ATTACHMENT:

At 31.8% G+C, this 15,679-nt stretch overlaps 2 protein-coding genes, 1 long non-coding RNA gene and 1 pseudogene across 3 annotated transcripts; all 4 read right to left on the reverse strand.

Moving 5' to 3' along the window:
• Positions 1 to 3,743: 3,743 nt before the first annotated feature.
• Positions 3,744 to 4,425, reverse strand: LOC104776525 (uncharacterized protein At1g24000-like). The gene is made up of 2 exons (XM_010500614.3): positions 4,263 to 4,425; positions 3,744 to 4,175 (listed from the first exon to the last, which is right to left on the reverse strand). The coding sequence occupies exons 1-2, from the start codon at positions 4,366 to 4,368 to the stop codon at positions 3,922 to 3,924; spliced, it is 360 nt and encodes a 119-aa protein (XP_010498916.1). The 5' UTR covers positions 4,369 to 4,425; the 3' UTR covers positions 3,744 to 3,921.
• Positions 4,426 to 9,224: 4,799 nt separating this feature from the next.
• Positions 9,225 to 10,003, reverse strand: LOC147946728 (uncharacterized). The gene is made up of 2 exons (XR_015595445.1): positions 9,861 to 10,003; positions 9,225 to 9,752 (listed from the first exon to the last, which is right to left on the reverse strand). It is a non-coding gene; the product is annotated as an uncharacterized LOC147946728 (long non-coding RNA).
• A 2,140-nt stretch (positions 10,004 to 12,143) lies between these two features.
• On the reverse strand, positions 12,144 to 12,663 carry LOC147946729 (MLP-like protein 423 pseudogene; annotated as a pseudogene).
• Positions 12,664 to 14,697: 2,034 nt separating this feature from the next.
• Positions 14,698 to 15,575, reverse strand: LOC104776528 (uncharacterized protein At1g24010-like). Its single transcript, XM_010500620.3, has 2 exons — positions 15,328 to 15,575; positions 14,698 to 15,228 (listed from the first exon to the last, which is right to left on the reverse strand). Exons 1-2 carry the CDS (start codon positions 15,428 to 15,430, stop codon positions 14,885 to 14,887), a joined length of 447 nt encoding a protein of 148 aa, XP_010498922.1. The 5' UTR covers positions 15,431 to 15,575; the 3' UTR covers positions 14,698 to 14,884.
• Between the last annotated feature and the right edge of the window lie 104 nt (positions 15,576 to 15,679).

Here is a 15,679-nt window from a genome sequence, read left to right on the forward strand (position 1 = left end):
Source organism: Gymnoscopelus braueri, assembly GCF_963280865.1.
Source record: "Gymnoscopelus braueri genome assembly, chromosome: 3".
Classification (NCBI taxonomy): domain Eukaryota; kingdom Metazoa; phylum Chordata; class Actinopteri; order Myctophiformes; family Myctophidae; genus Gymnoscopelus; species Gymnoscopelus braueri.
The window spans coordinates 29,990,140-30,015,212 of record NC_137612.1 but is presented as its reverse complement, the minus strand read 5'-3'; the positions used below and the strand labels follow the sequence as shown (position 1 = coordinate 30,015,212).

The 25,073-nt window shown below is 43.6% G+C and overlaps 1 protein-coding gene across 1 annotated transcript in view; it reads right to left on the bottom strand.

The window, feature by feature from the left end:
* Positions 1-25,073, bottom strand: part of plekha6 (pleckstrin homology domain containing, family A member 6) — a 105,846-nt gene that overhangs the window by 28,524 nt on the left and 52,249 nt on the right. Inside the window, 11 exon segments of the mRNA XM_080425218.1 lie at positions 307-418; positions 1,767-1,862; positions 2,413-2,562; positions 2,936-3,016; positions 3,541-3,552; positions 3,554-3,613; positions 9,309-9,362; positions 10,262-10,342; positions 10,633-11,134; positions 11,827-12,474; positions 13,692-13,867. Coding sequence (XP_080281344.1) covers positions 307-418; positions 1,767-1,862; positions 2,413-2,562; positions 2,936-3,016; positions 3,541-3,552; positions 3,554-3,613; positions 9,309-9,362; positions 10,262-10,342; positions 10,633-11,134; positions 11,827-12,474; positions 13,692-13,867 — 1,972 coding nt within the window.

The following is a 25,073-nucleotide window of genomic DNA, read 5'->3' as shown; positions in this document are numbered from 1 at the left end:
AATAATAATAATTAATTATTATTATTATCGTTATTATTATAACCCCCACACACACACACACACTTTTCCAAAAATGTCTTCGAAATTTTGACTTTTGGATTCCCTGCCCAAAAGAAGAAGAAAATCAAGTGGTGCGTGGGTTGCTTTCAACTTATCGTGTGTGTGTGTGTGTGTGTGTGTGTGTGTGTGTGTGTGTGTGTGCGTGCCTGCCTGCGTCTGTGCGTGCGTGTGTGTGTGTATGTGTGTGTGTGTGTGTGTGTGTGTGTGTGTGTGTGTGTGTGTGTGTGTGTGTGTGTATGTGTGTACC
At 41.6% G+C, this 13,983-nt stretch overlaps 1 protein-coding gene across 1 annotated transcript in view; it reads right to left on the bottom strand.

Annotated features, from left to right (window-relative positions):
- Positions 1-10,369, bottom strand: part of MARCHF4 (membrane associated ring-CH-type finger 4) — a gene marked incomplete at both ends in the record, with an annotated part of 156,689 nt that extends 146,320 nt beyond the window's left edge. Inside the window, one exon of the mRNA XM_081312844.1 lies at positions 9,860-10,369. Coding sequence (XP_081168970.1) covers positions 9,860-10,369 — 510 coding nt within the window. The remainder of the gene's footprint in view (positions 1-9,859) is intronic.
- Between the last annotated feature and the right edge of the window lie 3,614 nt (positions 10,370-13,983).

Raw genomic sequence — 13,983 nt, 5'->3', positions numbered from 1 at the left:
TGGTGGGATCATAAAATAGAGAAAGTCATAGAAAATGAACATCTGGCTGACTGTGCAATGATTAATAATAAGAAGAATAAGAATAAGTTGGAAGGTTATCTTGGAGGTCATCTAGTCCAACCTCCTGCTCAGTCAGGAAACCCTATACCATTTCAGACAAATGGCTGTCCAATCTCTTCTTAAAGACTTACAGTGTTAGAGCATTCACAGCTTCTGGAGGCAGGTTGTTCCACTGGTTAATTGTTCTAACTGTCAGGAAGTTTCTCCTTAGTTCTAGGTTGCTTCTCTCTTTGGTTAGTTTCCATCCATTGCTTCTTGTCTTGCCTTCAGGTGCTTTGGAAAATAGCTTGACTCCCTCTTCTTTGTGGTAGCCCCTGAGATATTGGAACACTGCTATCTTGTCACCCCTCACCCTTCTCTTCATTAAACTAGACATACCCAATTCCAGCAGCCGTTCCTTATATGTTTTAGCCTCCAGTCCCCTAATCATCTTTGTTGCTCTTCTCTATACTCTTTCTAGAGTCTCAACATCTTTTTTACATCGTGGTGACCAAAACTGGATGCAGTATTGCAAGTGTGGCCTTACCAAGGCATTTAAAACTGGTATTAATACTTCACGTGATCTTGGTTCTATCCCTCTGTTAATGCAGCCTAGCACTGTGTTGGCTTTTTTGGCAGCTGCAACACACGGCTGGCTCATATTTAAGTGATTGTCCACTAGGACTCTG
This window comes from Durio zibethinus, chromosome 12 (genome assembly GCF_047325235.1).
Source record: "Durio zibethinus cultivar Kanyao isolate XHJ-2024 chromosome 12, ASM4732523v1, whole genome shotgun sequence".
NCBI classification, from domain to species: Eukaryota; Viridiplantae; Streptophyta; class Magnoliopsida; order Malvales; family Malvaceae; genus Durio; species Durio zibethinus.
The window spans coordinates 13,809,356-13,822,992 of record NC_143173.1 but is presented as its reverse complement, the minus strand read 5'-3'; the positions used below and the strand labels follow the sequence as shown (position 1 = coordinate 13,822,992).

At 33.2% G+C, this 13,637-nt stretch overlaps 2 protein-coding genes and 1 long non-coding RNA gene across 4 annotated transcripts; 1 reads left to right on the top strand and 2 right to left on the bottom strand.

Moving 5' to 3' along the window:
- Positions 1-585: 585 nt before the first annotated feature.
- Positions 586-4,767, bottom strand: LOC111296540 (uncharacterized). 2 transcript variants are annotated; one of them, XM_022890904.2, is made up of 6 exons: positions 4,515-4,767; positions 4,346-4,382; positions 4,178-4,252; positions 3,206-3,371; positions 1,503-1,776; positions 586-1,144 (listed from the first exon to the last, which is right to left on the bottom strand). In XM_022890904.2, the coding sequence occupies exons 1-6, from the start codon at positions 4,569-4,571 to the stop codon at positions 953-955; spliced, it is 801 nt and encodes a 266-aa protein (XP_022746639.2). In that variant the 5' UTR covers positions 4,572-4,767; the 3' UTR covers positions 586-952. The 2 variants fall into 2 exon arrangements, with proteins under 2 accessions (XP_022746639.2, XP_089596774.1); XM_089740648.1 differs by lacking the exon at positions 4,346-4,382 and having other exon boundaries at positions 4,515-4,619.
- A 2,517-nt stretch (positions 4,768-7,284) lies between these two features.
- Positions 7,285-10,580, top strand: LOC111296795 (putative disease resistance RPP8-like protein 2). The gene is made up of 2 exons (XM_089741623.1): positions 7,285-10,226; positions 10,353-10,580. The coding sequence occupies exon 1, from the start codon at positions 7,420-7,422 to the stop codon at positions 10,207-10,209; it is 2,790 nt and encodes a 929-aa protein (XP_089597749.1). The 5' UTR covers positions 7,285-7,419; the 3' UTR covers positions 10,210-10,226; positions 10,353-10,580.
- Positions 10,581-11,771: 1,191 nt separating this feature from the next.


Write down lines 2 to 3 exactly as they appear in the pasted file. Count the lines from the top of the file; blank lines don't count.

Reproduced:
Moving 5' to 3' along the window:
• Positions 1 to 3,743: 3,743 nt before the first annotated feature.